After realising that Latin charms have no substance, I will wish for love. I know that a relationship will be difficult to manage while travelling but life is just so much more fun when it is a shared experience.
For now, I am sharing the chalk laden sights of Thailand with some of my best friends. Starting with the excessively golden Grand Palace and the giant lying Buddha. My brain is just too small to absorb it all.
Thursday, April 10, 2008
Unless spending money is no issue, a holiday in Dubai can probably become frustrating. There are loads of malls and markets as well as luxurious bars and restaurants to choose from, but I knew that my family would be shopped and eaten out by the first day or two.
Of course, Dubai offers many beach options and fun parks, but it is probably not the preferred destination for a beach holiday or go-karting. And while the ski dome in the desert is a must-see, my family are not skiers and a glance through the windows of the Mall of the Emirates was enough to quench their curiosity.
A desert safari is also a something any holidaymaker should experience in the Middle East but it only covers half a day - and so I phoned around to find out what kind of day trips are available in and around the UAE.
First up was a family outing to the wadi in Hatta with Oasis Palm Tours. Now, I thought rock pools in the mountains mean lush green scenery but boy was I disappointed. I had never seen so much rock before and so little life. Somewhere in the middle of this nothingness there is a big pool of clear water that disappears into the rocks.
Sadly, this sight that should have been pristine is ruined by the huge amount of graffiti around there.
The tour begins with some dune bashing and ends with lunch at a lovely resort. Not bad, but I preferred the bus tour with Arabian Adventures which took us out to Fujeirah, a seaside Emirate. We even crossed over into the small town of Dibba in Oman, where I had my best meal in the Middle East up to date. The food that we enjoyed at the Golden Tulip Resort was surprisingly fresh and well flavoured. This would make a great base for a diving trip. Now I just need to sort out my PADI!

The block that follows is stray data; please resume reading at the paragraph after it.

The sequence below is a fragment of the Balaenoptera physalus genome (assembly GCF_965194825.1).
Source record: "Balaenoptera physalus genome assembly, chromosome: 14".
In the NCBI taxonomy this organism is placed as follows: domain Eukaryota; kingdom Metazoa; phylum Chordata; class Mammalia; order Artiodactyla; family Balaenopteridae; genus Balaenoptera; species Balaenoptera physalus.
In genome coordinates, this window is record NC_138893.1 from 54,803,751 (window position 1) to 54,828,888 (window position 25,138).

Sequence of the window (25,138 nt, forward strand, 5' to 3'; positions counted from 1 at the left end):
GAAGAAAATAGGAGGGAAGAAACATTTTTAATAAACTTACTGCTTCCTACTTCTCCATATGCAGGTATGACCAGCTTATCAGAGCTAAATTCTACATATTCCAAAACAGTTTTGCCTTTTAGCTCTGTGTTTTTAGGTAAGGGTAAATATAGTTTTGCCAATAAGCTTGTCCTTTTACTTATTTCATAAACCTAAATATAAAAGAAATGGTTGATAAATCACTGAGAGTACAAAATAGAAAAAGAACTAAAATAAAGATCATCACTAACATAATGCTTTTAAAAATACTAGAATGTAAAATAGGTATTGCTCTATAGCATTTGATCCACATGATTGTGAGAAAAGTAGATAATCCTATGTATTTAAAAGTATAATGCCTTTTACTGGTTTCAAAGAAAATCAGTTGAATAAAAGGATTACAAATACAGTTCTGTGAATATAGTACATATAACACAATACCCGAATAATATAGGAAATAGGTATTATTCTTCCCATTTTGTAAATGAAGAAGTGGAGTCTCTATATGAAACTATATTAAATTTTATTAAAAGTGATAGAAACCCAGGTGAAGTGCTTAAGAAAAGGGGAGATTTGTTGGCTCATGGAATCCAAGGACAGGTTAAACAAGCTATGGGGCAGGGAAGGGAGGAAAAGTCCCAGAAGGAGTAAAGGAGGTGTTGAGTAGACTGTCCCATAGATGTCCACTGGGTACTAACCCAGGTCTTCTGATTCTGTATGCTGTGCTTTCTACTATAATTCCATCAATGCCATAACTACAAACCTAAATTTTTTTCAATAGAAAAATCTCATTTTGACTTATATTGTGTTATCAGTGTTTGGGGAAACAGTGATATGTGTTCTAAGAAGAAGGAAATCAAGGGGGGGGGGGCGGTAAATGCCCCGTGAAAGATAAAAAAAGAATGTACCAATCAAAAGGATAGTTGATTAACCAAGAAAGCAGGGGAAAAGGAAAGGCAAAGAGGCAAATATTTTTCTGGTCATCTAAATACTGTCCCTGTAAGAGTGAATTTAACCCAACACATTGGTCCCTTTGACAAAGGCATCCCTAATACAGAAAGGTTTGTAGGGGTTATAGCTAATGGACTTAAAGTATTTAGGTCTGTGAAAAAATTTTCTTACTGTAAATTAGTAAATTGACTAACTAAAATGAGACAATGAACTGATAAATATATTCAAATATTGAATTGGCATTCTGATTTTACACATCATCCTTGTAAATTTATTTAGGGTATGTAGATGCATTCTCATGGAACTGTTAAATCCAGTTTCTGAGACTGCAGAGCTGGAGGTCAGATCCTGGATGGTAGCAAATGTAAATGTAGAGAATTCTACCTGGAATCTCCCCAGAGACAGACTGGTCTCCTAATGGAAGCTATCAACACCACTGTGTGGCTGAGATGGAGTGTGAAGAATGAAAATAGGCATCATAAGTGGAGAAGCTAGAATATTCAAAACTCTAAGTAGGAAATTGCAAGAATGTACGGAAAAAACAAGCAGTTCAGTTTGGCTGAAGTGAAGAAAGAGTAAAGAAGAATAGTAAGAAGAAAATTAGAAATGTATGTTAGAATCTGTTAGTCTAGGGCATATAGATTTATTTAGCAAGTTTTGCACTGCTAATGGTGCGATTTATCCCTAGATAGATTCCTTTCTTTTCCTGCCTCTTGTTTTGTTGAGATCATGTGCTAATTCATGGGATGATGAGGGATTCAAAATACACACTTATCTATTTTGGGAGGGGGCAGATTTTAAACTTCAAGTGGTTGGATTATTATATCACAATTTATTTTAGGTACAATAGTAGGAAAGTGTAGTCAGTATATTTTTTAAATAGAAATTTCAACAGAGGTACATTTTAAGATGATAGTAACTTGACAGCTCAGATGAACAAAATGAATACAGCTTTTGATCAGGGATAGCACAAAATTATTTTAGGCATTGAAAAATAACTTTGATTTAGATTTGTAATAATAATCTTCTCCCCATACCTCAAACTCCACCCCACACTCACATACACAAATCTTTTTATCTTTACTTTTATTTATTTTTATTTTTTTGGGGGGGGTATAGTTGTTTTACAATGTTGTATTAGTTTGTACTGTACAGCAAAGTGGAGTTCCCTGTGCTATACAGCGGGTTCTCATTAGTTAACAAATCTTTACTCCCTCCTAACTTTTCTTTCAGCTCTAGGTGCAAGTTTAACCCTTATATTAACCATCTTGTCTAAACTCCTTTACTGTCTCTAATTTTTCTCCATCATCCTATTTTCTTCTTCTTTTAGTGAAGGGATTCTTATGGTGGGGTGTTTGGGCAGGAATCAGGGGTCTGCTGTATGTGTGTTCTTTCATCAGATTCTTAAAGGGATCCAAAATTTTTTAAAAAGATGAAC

The tour was very educational and I got to see my first real oasis. So much green... like a massage for my eyes. The only downside was the attitude of the tour guide. She was so unenthusiastic, I wanted to grab her microphone and go: "Look, there is Snoopy island, it's a great spot for snorkelling!"
We visited the ruins of the Fujeirah fort on the way back to Dubai and I found it quite shocking to learn from the tour operators that these buildings are being rebuilt to resemble their original state on top of the ruins. I guess here people think differently: why preserve the old when it can simply be recreated?
A week filled up pretty quickly and I never even got to take my family to Al Ain (which is also an oasis) or even Abu Dhabi, the island capital of the UAE. So then, there is more to explore around here than I thought albeit not good for a woman to go around alone. I will have to invite my family for another holiday.
Sunday, April 6, 2008
The Middle East is clearly a man's world. After being based in Dubai for nine months I am still desperately searching for things to love about this place - at the moment my list is restricted to (1) the red sunsets (2) the tax free shopping and (3) the creek at night. Yet, when the men in my life visited me here recently, they were well impressed with this 'city of the future'.
My brother couldn't stop taking pictures of the Hummers and Ferrari's, while the latest gadgets in the electronics stores kept him amused for hours.
"This city is so cool. I wish I could live here," he said.
I booked a couple of excursions for us with Oasis Palm Tours and especially the city tour was really good value. If we had to cover all that distance with a taxi it would have cost us at least three times as much. The tour covered all the forts, souqs, beaches and architectural highlights and even took us to some specialist stores where we could buy Middle Eastern treasures at fair prices.
My father's favourite outing was the Desert Safari. All that dune bashing had me feeling a little ill, but the boys were having great fun. At least I got to see my red sunset over the desert from the back of a camel.
The package included a mezze dinner at an open air venue in the middle of the desert and while the food was delicious, the belly dancer was a bit disappointing. Once again, the men enjoyed the visual delight immensely, but personally I found her dancing skills less than impressive.
To see Dubai through my family's eyes were great fun and they even bought me a cashmere scarf at the souq, which is certainly one treasure a woman can relish in this male playground.